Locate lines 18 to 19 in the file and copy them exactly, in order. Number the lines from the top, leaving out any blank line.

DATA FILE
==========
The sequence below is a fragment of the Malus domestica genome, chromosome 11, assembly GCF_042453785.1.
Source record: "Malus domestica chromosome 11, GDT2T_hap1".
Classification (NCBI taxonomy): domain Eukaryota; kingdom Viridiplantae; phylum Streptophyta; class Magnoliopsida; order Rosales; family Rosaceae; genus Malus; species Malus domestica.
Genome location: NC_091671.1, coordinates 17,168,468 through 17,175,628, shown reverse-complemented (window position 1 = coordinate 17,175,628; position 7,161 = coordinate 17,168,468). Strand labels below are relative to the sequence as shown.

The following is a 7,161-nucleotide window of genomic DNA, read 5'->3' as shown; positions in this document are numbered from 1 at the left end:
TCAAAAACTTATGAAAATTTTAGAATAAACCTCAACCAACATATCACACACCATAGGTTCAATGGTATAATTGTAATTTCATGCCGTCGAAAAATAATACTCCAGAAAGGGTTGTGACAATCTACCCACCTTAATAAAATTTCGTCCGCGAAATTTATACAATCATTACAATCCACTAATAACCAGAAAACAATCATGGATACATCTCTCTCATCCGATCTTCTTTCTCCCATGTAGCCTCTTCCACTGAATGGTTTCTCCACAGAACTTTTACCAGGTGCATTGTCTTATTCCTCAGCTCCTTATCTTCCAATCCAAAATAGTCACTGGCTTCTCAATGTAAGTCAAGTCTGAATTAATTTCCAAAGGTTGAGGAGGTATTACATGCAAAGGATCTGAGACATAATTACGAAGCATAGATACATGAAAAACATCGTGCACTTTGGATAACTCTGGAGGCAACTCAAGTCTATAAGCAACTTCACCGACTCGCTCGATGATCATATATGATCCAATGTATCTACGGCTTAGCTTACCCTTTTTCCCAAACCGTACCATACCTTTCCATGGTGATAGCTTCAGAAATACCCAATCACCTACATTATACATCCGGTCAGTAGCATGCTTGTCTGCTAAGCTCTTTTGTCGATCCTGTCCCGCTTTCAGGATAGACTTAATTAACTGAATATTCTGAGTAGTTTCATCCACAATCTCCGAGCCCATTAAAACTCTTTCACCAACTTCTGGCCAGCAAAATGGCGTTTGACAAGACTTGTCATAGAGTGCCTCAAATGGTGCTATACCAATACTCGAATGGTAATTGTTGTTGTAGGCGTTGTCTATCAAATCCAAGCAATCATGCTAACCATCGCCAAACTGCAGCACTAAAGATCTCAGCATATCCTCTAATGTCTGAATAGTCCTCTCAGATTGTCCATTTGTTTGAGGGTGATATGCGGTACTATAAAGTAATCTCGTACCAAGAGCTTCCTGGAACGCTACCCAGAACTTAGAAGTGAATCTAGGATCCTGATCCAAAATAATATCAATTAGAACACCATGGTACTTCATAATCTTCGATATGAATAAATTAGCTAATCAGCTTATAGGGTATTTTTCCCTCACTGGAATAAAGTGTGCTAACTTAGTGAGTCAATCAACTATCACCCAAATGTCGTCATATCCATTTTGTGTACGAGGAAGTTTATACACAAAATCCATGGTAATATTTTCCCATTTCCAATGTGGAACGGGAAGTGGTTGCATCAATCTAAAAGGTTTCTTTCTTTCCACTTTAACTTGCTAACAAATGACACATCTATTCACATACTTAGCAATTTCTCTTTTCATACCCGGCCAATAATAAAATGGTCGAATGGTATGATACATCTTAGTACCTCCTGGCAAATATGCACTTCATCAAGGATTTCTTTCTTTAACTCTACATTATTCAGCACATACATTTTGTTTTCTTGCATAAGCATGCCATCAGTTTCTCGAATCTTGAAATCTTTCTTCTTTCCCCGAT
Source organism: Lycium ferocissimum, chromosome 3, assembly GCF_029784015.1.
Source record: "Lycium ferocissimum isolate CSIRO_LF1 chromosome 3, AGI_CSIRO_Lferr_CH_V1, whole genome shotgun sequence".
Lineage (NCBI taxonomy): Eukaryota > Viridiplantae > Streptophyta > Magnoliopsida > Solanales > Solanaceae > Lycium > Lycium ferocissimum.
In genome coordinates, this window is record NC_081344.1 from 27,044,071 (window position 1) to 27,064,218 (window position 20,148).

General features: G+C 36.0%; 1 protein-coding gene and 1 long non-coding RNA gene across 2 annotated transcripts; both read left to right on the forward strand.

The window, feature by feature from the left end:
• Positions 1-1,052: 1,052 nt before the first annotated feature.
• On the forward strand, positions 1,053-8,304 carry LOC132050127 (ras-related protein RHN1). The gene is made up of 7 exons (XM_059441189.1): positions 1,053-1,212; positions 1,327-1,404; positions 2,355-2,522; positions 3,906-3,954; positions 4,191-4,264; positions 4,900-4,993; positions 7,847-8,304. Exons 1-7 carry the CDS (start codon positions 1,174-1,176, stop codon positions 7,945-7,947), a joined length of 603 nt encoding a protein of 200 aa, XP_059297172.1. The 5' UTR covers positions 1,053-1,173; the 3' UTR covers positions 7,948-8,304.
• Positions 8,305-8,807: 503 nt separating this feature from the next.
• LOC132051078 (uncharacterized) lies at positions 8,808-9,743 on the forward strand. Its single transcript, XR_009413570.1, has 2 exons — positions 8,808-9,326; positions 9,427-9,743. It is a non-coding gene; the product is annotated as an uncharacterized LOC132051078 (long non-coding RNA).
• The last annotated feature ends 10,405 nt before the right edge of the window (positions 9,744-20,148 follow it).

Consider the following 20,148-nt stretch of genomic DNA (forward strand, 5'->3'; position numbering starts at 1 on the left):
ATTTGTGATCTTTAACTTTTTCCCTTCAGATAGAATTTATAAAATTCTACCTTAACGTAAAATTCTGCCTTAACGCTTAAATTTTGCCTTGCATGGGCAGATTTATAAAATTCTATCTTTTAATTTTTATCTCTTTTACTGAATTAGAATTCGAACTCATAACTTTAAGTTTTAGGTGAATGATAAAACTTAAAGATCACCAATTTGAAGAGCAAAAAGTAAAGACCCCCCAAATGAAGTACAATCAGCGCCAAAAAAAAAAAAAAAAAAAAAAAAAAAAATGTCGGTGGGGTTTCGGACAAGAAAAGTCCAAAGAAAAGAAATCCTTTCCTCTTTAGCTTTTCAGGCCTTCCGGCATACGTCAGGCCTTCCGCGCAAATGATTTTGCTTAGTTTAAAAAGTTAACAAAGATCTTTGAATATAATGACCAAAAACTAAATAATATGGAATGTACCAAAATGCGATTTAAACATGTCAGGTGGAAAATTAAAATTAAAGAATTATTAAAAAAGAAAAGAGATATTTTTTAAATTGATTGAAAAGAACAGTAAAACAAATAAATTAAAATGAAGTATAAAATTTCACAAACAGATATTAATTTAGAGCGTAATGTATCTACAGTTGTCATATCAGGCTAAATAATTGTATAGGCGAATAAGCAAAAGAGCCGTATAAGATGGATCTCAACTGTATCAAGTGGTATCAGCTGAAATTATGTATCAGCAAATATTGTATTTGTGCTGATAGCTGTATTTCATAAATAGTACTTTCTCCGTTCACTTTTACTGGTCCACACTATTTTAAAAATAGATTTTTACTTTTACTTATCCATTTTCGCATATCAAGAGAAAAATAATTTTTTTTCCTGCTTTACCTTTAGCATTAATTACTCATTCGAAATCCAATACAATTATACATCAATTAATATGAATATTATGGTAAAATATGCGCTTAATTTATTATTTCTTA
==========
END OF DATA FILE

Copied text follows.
Consider the following 20,148-nt stretch of genomic DNA (forward strand, 5'->3'; position numbering starts at 1 on the left):
ATTTGTGATCTTTAACTTTTTCCCTTCAGATAGAATTTATAAAATTCTACCTTAACGTAAAATTCTGCCTTAACGCTTAAATTTTGCCTTGCATGGGCAGATTTATAAAATTCTATCTTTTAATTTTTATCTCTTTTACTGAATTAGAATTCGAACTCATAACTTTAAGTTTTAGGTGAATGATAAAACTTAAAGATCACCAATTTGAAGAGCAAAAAGTAAAGACCCCCCAAATGAAGTACAATCAGCGCCAAAAAAAAAAAAAAAAAAAAAAAAAAAAATGTCGGTGGGGTTTCGGACAAGAAAAGTCCAAAGAAAAGAAATCCTTTCCTCTTTAGCTTTTCAGGCCTTCCGGCATACGTCAGGCCTTCCGCGCAAATGATTTTGCTTAGTTTAAAAAGTTAACAAAGATCTTTGAATATAATGACCAAAAACTAAATAATATGGAATGTACCAAAATGCGATTTAAACATGTCAGGTGGAAAATTAAAATTAAAGAATTATTAAAAAAGAAAAGAGATATTTTTTAAATTGATTGAAAAGAACAGTAAAACAAATAAATTAAAATGAAGTATAAAATTTCACAAACAGATATTAATTTAGAGCGTAATGTATCTACAGTTGTCATATCAGGCTAAATAATTGTATAGGCGAATAAGCAAAAGAGCCGTATAAGATGGATCTCAACTGTATCAAGTGGTATCAGCTGAAATTATGTATCAGCAAATATTGTATTTGTGCTGATAGCTGTATTTCATAAATAGTACTTTCTCCGTTCACTTTTACTGGTCCACACTATTTTAAAAATAGATTTTTACTTTTACTTATCCATTTTCGCATATCAAGAGAAAAATAATTTTTTTTCCTGCTTTACCTTTAGCATTAATTACTCATTCGAAATCCAATACAATTATACATCAATTAATATGAATATTATGGTAAAATATGCGCTTAATTTATTATTTCTTA